Matt Taibbi has an insightful article on the recent faux populist movement being spurred by Fox and the Conservatists. In it, he cites the inclination of these groups to blame, not the culprits, but those reacting to wrongdoing, for the ills in society that the actual culprits have caused. In what he terms the “peasant mentality,” he describes clearly the inclination of the loyal worker to support his (corrupt) bosses while railing against a trumped-up phantom opponent from the same strata. The banks are failing because of idiotic investments and overeager lending? Blame the folks who took out mortgages without reading the reams of fine print. Bail out AIG, which squandered its financial base in the fund markets? It's the protesters against the bailout who are at fault for cramping capitalism. The list is endless.
Taibbi supports his arguments well. But there may be an additional facet to the argument: opponents of real politico-economic reforms tend to blame those reacting to the injustices rather than the injustices themselves. This is identification, not with peasantry, but with power.
Take, for example, the Abolitionist movement of the 19th century. The loudest pro-slavery complaints against Abolition weren't about the excessively narrow definition of human rights the pro-slavery community observed, nor about the skewed economic model slavery fostered. They were about the inconvenience of the Abolitionists to their way of life. Actually owning slaves wasn't required for this position: only identification with the slaveholders, and recognition that their rights and livelihood were threatened, was sufficient. Abolitionism interfered with slaveholders' property rights. Abolitionism hindered their ability to earn a living. Abolitionism threatened their way of life. All the pro-slavery adherents' problems would go away – if only those dratted Abolitionists kept their mouths shut.
The same could be said for the emergence of labour unions during the same time period. Unions, which at their inception were about workers' rights to a safe workplace, reasonable working hours and meaningful compensation, were to industry a blight and a threat. Again, owning a business was inconsequential to the position, while relating to the business owner rather than the employee was essential. Unions prevented industry from being effective. Unions prevented business from achieving profitability. Unions inhibited normal business. Industry would prosper and enrich the nation – again, if only those pesky organizers didn't keep mucking things up.
In each case, a movement sparked by injustice is derided by those in authority as contrary to the common weal, even though the common weal itself is harmed by the actions of those in authority and the movement against that harm is inspired by that condition. This is more complex than a “shoot-the-messenger” response: those opposed to such actions are genuinely – if misguidedly – convinced that the status quo is good for all (or at least, good for all worth considering) and that the changes sought are an imposition on (in their eyes) good, law-abiding people who have done no wrong. There is no recognition of harm done by the engines of exploitation themselves, only that done by those seeking to redress those injustices. Likewise, the law itself is not at fault - only those seeking to amend the law (to be more equitable) are to blame.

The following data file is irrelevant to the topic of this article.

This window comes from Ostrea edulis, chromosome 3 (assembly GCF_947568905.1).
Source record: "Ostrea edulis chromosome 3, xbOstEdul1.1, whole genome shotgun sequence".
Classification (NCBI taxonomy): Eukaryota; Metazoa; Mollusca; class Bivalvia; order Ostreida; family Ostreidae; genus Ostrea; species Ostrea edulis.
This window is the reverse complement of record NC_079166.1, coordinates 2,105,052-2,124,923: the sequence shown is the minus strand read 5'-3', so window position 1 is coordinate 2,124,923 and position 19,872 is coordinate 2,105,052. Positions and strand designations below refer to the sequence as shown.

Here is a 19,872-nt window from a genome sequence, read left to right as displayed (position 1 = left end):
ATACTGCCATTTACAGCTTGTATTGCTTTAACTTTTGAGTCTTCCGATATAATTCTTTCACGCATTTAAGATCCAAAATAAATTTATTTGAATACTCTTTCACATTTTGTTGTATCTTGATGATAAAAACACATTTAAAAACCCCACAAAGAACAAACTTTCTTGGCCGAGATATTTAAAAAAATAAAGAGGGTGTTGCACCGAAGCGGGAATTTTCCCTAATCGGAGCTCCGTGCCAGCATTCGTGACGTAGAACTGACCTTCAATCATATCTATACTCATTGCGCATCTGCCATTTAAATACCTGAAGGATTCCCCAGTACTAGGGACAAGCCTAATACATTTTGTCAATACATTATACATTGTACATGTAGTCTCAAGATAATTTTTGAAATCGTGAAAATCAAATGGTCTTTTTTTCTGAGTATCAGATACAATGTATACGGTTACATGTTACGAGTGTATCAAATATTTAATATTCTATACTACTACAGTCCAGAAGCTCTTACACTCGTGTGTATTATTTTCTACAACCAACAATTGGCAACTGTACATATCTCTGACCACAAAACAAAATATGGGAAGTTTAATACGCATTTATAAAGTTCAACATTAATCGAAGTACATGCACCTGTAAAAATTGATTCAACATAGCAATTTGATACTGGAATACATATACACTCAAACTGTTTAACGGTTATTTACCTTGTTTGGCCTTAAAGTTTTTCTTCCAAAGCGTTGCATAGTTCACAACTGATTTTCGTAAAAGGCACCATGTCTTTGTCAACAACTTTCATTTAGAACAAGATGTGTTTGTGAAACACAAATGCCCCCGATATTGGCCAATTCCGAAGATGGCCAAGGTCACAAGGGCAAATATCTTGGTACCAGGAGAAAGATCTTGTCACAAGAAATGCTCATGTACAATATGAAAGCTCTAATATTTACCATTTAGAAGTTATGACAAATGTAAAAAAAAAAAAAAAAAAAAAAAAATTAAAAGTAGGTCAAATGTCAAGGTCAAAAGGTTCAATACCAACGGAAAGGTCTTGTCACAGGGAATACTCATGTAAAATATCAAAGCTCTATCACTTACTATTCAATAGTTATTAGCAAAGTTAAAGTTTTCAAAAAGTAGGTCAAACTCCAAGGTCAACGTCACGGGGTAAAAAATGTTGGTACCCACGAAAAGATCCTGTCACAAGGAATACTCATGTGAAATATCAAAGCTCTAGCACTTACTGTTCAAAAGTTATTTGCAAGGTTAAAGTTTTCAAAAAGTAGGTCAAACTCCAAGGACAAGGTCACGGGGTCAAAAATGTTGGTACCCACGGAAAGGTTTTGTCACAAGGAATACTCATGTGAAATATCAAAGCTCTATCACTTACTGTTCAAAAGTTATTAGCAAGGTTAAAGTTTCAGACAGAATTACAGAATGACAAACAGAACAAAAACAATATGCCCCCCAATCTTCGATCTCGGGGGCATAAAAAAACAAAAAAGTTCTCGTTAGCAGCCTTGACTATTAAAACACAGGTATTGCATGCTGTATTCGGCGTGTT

The chief problem occurs when those not part of that particular movement side with those who oppose it rather than those who support it out of identification with the opponents rather than the supporters. Abolitionism was rejected by the antebellum South as an infringement on individual and states' rights, even by the substantial percentage of the Southern populace that did not and never would own slaves themselves. Anti-labor sentiment is high in the Southeastern US, who see unionisation as an affliction of the industrialised North rather than a boon to all workers, and remain infatuated with the concept of entrepreneurship despite the predominance of wage labour in that area which would benefit from organisation. Likewise, the modern opposition to anti-corporatism, particularly the anti-corporatism spawned by the obscene levels of greed and mismanagement that characterised the financial industry of late, stems not from a philosophical difference with that opposition but with identification with the status quo and rejection of reform as detrimental to the current economic structures. Aspiration is more significant than status here: the detractors of the anti-banking clamour are as likely to see themselves in the mold of the banker rather than the borrower.
The false nature of a “populism” ginned up by Conservatists and a major broadcaster is nearly self-evident to those who disagree with the principles on which it is presumably based. However, the segment of the populace that follows along with that false populism continue to do so largely because they identify not with the justly aggrieved but with those they perceive as oppressed by demands for justice. The trick to their enlightenment is not to paint them as a small-minded underclass but to educate them on the detriment they are causing their own well-being and that the very same detriment is done to them largely by those they follow.
H/T Bark Bark Woof Woof.
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